Photo: Yuelan (Getty Images)

Literary Instagram sounds like it should be a fairly relaxed corner of social media. It conjures images of nicely staged photos of books next to cups of coffee, short reviews of favorite reads peppered with hashtags, and a welcome reprieve from the unending absurdity of the rest of the internet. Thanks to Mashable’s Heather Dockray, who has provided interested travelers with a guide to the weirdest accounts of what she refers to as “Deep Bookstagram,” we now know this is not the case.

As Dockray puts it, these literary accounts are “in many ways...the exact opposite of traditional Bookstagram, which usually comes with a cheery, gratingly cozy demeanor.”

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The piece rounds up a number of good Instagram accounts that show off what she’s talking about, including one where books are photographed with scoops of ice cream dripping off them and a pair where wild old paperback covers are Photoshopped with new names.

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The best accounts, though, are devoted to actual, un-doctored covers . The trio of @awfullibrarybooks, @donatedbooks, and @paperbacksfromhell simply archive some of the literary treasures that a careful observer can find in the wilds of used book shops, garage sales, and libraries.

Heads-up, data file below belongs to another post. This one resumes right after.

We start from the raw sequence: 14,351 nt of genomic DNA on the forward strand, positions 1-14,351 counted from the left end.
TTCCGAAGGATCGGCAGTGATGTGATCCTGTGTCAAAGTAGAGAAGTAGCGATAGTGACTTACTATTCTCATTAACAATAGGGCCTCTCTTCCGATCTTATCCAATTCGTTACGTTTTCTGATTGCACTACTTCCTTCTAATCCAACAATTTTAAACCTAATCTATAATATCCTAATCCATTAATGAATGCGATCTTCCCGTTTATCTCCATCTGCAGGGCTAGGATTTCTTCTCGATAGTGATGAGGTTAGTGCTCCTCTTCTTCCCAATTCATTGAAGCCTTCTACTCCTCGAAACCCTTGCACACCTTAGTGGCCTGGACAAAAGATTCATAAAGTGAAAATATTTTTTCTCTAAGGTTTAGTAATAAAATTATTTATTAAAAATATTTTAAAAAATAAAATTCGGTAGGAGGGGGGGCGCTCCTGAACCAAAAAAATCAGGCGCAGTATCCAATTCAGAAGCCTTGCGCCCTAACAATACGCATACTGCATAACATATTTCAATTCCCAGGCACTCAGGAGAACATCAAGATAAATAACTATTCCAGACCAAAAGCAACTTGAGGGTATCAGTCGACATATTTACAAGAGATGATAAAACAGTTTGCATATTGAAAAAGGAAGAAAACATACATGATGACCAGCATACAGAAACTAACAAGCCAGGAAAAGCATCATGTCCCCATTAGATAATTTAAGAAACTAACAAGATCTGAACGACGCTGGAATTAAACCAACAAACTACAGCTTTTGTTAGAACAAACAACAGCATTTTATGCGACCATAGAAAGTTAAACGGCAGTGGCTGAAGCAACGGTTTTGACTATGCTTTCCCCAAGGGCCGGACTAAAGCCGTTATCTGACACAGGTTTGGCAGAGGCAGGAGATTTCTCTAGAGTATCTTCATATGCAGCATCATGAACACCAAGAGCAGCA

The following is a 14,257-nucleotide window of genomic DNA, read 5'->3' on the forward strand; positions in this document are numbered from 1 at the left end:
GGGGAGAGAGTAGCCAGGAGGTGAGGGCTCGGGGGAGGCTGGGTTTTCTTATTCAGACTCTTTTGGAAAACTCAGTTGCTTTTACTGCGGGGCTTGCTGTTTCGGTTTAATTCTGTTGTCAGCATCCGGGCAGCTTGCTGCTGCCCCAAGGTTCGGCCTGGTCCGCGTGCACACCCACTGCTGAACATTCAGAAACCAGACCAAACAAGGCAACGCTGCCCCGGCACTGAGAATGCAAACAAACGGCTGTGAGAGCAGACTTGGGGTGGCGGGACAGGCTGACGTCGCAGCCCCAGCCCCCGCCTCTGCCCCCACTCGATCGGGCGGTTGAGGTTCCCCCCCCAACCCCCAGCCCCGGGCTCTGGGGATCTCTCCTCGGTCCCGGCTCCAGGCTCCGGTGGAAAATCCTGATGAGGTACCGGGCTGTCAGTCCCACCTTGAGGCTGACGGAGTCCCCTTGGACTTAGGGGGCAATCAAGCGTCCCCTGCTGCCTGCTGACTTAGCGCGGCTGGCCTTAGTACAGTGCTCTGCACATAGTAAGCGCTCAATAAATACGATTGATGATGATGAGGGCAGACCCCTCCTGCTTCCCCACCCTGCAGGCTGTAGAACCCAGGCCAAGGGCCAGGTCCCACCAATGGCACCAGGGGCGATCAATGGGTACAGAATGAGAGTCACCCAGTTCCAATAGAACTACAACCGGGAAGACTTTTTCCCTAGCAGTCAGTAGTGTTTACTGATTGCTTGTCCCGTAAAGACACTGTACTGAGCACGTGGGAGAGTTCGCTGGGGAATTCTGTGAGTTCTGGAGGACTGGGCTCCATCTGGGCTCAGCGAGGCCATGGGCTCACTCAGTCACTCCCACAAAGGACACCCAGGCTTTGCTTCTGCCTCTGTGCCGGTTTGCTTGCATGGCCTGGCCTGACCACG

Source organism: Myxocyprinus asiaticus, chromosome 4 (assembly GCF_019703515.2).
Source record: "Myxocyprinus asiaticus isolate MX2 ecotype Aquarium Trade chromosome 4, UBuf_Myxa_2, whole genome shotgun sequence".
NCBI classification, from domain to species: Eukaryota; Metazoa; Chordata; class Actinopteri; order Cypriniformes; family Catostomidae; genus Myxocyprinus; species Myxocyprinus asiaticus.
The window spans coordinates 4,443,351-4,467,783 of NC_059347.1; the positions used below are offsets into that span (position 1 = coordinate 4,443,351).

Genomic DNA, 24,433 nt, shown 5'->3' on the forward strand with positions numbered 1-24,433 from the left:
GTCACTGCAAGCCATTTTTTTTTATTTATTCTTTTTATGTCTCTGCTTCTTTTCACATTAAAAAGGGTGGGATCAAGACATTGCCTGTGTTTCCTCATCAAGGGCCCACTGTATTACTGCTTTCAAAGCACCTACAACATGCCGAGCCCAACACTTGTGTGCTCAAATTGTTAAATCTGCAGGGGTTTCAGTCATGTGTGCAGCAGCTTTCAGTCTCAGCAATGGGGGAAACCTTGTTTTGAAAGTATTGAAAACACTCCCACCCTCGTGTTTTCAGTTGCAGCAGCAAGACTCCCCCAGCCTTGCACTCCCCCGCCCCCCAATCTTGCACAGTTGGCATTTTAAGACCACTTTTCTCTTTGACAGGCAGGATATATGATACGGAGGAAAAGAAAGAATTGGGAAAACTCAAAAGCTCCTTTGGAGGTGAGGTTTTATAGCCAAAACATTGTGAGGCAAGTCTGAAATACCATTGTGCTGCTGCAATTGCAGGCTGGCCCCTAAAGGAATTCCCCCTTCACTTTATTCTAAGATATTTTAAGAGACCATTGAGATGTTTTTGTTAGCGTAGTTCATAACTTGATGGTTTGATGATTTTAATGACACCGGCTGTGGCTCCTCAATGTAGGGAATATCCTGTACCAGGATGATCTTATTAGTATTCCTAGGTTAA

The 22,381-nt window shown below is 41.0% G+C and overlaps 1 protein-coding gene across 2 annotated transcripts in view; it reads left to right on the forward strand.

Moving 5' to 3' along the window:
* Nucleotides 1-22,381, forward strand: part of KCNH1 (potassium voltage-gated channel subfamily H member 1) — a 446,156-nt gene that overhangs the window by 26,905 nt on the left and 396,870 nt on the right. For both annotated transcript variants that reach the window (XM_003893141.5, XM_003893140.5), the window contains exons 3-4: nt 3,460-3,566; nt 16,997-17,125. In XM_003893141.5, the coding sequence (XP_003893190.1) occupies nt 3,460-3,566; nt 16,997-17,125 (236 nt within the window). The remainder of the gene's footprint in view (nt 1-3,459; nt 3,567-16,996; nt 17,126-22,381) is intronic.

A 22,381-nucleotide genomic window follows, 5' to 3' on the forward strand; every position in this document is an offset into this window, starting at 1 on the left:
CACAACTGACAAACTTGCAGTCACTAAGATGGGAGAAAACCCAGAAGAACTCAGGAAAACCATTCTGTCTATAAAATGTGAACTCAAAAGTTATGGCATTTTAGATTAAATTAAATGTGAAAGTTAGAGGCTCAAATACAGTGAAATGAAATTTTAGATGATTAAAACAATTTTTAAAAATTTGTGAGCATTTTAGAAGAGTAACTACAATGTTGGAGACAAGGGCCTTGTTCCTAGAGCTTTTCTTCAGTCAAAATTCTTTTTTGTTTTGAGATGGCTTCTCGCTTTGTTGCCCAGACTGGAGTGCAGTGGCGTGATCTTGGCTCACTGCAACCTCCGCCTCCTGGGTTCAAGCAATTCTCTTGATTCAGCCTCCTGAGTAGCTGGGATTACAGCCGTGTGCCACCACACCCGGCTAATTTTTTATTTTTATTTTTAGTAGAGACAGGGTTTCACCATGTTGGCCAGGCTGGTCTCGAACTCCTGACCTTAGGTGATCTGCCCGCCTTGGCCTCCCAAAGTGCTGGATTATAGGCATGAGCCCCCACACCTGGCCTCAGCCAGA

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The Donated Books account, which documents “interesting books donated to the Schenectady County Public Library,” is the clear highlight of these.

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The other two are no slouches either, though. Their collections contain everything from glorious pulp that seems to give off a mildew-y smell right through the screen to wonderful tutorials for anyone interested in beading their way to cutting-edge fashion.

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Even if none of those do it for you, there’s also the account that just collects pictures of people taking photos of themselves in various places while wearing a drawing of Flannery O’Connor’s face as a mask.

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Just like a library’s stacks, literary Instagram is full of untold treasures just waiting to be discovered. Delve further into these strange new worlds by reading the full story at Mashable.

Send Great Job, Internet tips to gji@theonion.com

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